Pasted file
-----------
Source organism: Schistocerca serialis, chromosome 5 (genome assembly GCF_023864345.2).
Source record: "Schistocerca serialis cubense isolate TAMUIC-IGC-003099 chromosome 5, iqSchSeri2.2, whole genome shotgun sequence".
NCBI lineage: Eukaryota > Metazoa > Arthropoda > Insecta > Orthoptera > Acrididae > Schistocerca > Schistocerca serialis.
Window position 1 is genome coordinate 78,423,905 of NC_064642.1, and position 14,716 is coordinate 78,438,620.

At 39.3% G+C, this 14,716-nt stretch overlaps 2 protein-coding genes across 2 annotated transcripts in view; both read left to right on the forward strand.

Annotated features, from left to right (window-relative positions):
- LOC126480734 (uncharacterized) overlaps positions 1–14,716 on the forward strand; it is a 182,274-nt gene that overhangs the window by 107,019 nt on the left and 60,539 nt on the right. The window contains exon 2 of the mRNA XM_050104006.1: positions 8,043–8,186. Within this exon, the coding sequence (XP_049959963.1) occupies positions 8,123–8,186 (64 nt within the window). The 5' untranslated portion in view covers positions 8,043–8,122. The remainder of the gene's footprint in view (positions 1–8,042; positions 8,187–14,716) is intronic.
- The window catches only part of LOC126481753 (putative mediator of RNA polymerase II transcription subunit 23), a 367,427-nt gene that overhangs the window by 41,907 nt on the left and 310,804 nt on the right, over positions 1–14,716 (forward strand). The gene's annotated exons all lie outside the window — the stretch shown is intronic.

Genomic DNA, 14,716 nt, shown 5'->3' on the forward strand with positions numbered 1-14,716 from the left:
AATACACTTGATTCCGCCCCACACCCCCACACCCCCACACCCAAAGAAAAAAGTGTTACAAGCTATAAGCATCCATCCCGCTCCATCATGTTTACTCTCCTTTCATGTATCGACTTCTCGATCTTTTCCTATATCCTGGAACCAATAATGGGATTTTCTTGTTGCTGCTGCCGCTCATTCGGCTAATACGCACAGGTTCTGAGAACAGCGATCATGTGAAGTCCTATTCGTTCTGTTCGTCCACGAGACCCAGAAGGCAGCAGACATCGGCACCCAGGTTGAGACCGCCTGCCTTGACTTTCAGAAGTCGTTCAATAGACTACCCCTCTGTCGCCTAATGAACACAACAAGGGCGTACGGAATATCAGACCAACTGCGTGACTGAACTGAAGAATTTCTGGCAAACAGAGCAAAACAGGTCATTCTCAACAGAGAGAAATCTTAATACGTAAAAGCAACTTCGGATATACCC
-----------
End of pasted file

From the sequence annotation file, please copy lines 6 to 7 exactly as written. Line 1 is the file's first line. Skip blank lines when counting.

Annotated features, from left to right (window-relative positions):
- LOC126480734 (uncharacterized) overlaps positions 1–14,716 on the forward strand; it is a 182,274-nt gene that overhangs the window by 107,019 nt on the left and 60,539 nt on the right. The window contains exon 2 of the mRNA XM_050104006.1: positions 8,043–8,186. Within this exon, the coding sequence (XP_049959963.1) occupies positions 8,123–8,186 (64 nt within the window). The 5' untranslated portion in view covers positions 8,043–8,122. The remainder of the gene's footprint in view (positions 1–8,042; positions 8,187–14,716) is intronic.